As we have heard for the last couple of weeks, financial straits are dire for our friends in Europe. Plagued by years of fiscal mismanagement and overspending, Greece essentially went bankrupt. Portugal has seen its sovereign bond rating fall by two levels, from A-plus to A-minus. Other European states such as Ireland, Spain, and Italy also face similar problems. The net result has been a dramatic loss of confidence in the Euro and the possibility of massive bailouts organized by the European Union. Yet in the face of this situation, the United States continues to spend profligately as if there are no consequences. Former Federal Reserve Chairman and current Obama economic advisor Paul Volcker recommends that we institute a “Value-Added Tax” on goods and services, just like they have in Europe. Many who supported the health care overhaul based their support on the alleged wonders of Europe – New York Times op-ed columnist Paul Krugman went so far as to say this:
Europe is often held up as a cautionary tale, a demonstration that if you try to make the economy less brutal, to take better care of your fellow citizens when they’re down on their luck, you end up killing economic progress. But what European experience actually demonstrates is the opposite: social justice and progress can go hand in hand.
So is Europe a model to follow or a “cautionary tale?”
* * *
In New York Harbor, there stands a statue. Its name is “Liberty Enlightening the World,” better known today by its colloquial name – the Statue of Liberty. Almost everyone has seen at least a picture of this world-famous structure. But how many of you have ever really looked at it and the symbols it contains?
The statue is, of course, a woman. Her image was meant to evoke the Roman goddess Libertas who, for the Romans, was the embodiment of freedom. In her left hand, she holds a keystone, a symbol of knowledge, marked with the date “July 4, 1776.” In her right, she elevates a golden torch above her head. Her head itself is crowned with a seven-rayed crown, meant to evoke the image of Helios, the Roman god of the Sun. Lady Liberty does not stand still like a sentry in the harbor – her right foot is raised as if advancing forward. Beneath her left foot lie the broken chains and shackles of the old continent from whence she came – Europe.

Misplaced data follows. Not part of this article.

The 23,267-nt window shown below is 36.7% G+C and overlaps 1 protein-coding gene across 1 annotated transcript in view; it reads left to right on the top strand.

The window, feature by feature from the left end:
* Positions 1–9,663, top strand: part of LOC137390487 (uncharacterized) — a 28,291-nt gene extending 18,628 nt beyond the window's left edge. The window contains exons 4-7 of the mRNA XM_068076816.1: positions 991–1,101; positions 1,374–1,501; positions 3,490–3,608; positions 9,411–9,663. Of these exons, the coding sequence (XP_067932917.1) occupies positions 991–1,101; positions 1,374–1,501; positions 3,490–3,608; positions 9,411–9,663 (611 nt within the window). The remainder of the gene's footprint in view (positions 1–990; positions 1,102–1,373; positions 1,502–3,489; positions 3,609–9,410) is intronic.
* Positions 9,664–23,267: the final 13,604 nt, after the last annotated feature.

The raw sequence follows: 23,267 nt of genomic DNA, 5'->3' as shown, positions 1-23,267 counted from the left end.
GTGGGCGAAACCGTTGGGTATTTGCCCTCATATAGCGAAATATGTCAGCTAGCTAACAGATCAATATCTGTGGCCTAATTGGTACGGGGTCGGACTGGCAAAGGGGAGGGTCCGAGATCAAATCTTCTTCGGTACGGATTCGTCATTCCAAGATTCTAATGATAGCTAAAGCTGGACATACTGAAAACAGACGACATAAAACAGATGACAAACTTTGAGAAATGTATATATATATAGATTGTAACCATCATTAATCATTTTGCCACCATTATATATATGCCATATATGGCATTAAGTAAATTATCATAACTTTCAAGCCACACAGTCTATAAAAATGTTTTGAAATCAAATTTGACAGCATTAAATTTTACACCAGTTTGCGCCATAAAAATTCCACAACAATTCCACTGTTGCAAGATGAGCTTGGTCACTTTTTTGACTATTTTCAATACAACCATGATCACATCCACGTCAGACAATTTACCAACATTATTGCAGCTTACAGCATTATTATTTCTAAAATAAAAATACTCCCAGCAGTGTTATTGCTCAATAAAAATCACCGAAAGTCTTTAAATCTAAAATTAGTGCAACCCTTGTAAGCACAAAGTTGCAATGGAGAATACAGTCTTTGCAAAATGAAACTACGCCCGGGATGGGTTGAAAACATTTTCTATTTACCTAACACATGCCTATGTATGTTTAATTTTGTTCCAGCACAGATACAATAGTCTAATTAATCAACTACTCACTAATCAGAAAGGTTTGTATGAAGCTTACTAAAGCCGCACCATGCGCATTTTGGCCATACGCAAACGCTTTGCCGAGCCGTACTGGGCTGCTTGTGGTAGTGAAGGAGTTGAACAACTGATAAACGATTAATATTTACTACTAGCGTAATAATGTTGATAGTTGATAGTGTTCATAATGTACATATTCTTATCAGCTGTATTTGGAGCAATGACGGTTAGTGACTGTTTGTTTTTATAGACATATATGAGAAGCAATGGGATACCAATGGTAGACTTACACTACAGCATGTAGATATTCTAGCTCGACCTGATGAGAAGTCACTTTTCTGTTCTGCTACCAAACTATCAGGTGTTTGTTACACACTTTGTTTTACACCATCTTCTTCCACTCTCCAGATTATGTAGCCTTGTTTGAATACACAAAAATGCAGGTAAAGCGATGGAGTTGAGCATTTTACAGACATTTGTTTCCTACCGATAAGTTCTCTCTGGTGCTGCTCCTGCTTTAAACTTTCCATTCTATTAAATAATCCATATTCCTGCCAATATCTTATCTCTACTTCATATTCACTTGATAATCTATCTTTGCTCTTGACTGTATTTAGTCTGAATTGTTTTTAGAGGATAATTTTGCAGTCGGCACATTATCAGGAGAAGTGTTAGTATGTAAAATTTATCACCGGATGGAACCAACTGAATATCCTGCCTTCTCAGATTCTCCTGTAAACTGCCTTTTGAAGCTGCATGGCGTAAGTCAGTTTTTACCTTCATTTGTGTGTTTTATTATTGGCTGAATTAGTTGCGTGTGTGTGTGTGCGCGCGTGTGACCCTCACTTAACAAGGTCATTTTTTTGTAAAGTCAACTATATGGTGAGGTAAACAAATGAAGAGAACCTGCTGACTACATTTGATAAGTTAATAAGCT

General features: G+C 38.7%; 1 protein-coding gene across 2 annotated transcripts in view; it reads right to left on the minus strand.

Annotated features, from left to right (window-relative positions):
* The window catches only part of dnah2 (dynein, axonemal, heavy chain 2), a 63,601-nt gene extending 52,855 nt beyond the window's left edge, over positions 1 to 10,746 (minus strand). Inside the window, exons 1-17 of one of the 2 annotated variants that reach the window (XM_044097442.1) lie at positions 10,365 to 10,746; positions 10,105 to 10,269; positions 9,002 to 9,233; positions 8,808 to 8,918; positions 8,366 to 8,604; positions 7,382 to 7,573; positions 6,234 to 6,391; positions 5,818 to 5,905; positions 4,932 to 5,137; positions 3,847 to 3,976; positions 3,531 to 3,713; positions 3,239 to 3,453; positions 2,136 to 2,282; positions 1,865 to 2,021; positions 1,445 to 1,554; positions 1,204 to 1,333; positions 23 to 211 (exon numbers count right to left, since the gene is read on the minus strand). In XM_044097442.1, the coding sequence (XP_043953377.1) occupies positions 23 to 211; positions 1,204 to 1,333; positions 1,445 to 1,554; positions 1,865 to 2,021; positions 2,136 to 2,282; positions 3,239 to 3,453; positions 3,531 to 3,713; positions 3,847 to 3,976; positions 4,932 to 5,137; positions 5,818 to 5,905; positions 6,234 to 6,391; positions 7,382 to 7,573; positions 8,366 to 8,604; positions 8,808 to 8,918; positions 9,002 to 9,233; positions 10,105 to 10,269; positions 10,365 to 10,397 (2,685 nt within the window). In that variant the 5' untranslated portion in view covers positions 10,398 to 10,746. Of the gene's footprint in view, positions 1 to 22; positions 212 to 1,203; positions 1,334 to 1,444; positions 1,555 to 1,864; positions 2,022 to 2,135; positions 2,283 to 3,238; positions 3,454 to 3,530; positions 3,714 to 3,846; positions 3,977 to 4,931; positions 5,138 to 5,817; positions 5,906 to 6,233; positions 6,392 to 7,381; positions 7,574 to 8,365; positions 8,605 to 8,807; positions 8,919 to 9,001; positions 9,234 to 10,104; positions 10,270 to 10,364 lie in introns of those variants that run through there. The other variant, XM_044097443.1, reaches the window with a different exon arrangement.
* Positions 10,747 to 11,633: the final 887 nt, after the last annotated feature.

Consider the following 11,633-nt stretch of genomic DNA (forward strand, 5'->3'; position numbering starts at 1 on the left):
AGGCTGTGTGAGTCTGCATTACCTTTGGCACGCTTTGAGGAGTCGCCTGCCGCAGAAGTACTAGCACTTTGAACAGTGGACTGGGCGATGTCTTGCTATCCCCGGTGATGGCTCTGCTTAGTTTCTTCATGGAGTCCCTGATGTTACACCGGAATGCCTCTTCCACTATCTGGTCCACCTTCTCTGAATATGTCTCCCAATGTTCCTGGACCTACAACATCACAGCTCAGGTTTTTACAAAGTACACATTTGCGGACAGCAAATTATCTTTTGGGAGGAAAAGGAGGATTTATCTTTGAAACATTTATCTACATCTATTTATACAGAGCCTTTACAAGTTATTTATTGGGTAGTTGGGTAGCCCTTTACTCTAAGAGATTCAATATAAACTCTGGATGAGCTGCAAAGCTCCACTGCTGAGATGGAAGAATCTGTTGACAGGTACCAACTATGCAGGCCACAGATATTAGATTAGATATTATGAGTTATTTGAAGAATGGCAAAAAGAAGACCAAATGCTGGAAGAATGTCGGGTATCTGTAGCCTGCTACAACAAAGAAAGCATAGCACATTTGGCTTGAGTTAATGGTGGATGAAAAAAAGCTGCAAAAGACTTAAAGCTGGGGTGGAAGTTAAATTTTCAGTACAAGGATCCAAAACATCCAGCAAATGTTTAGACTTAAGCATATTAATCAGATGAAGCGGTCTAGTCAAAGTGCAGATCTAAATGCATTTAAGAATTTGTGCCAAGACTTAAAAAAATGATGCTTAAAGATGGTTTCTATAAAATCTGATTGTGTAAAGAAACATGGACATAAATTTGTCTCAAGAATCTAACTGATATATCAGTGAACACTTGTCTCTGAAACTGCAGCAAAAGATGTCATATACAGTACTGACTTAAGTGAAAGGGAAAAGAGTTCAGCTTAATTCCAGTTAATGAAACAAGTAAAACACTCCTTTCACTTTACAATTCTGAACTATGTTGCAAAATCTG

What are the chains and shackles of Europe upon which she tramples? They are many – they are the shackles of government telling people which god or gods they may or may not worship, of a class and social structure so suffocating that those who were not born in the right place or time had little chance of success, of politicians (and formerly kings and queens) who think they know how to run peoples’ lives better than they can run themselves. They are the chains of stifling taxation, constant warfare, colonial domination, and all of the other problems that have plagued Europe for centuries. Lady Liberty advances, torch held high, away from the trappings of the old continent and leaves Europe’s problems beneath her feet. The symbolism would, perhaps, be even greater were the Statue facing westward, away from Europe. Alas, that would not give as good a view from the harbor.
In 1903, a poem was affixed to the pedestal of the Statue of Liberty. The poem, called “The New Colossus” and written by Emma Lazarus, is one of my favorites:
Not like the brazen giant of Greek fame,
With conquering limbs astride from land to land;
Here at our sea-washed, sunset gates shall stand
A mighty woman with a torch, whose flame
Is the imprisoned lightning, and her name
Mother of Exiles. From her beacon-hand
Glows world-wide welcome; her mild eyes command
The air-bridged harbor that twin cities frame.
“Keep, ancient lands, your storied pomp!” cries she
‘ With silent lips. “Give me your tired, your poor,
Your huddled masses yearning to breathe free,
The wretched refuse of your teeming shore.
Send these, the homeless, tempest-tossed to me,
I lift my lamp beside the golden door!”
Like the statue itself, the poem is rife with symbolic meaning.